The Iran War Drumbeat

Ken AshfordIran, Trump & AdministrationLeave a Comment

This morning, the State Department issued a “Do Not Travel” advisory for Americans considering going to Iraq, ordered nonessential personnel to leave the country, and warned of a “high risk for violence and kidnapping.” This action comes after the United States indicated that Iran was behind attacks on four oil tankers just outside the Persian Gulf. Iran has denied those accusations, but as tensions in the region increase, Republicans are lining up to spread the message that war with Iran would be easy,  and that it’s time for everyone to get behind Donald Trump

On Tuesday, Republican Sen. Tom Cotton declared that the United States could win a war in Iran with just “Two strikes: the first strike and a last strike.” This is completely at odds with the evaluation of military strategists. There is little doubt about the ability of the U.S. military to overcome that of Iran in the field, but the military of Iran is much more capable than that of Iraq, where the “easy” victory has been followed by well over a decade of low-grade warfare, bombings, and terror attacks in which over 4,400 U.S. soldiers have lost their lives and over 31,000 have been wounded—often severely. In addition, estimates of civilian deaths range from 150,000 to over 650,000. In addition, the war in Iraq generated an increase in international terrorism, including acting as a primary factor in the rise of ISIS. And that was a war that was supposed to be a walkover on all counts.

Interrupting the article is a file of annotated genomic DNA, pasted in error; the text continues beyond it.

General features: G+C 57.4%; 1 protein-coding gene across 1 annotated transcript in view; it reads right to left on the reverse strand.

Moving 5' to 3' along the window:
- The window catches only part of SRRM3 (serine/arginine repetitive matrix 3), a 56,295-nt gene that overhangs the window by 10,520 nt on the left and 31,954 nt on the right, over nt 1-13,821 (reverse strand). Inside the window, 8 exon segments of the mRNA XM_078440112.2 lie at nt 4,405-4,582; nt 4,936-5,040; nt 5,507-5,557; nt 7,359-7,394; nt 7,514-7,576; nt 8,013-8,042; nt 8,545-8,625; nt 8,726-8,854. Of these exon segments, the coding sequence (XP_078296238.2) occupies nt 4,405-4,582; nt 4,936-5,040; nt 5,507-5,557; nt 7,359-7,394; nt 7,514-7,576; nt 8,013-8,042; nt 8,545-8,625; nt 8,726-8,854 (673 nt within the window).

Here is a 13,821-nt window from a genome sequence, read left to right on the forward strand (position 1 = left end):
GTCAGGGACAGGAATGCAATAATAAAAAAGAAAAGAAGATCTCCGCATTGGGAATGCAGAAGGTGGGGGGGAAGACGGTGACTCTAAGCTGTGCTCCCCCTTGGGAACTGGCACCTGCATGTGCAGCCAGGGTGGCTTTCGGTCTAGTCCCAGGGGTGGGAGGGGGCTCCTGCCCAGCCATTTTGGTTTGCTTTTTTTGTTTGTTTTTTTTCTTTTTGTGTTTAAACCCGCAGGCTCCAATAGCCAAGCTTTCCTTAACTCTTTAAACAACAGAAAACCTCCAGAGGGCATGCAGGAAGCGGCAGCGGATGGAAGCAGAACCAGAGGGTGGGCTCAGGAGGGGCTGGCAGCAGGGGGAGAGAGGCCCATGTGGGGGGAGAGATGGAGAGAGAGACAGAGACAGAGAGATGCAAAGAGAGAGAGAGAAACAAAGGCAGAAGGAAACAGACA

Iraq’s military was a fraction of what it had been before the 1991 Gulf War when the U.S. invaded in 2003. Its fleet of armored vehicles was aging, short on parts, and completely outmatched by American tanks. The tiny Iraqi Air Force had not one plane from later than the 1980s, and in fact not a single plane got off the ground to challenge the U.S. in the air. None of these things is true of Iran. Not only is the Iranian military generally modern and in good repair, but the nation has also conducted an aggressive program of missile development, including short-range missiles that can be fired from mobile platforms. Included in this are a number of special anti-ship missiles developed especially because Iran expected to be threatened by U.S. carriers. In addition, Iran sports a fleet of “midget” submarines especially designed to create havoc in the Gulf and act against both military and civilian craft. While there is little doubt the U.S. would overcome organized opposition quickly, it’s much less clear that this could be done without significant losses of equipment and lives, as well as a major disruption of the world economy.

The current increase in tensions with Iran is directly related to Donald Trump’s precipitous unilateral withdrawal from the Iran nuclear treaty—an action that was definitely not supported by other signatories to that treaty. And if the United States believes it will have a coalition of allies going into Iran … it had better think again.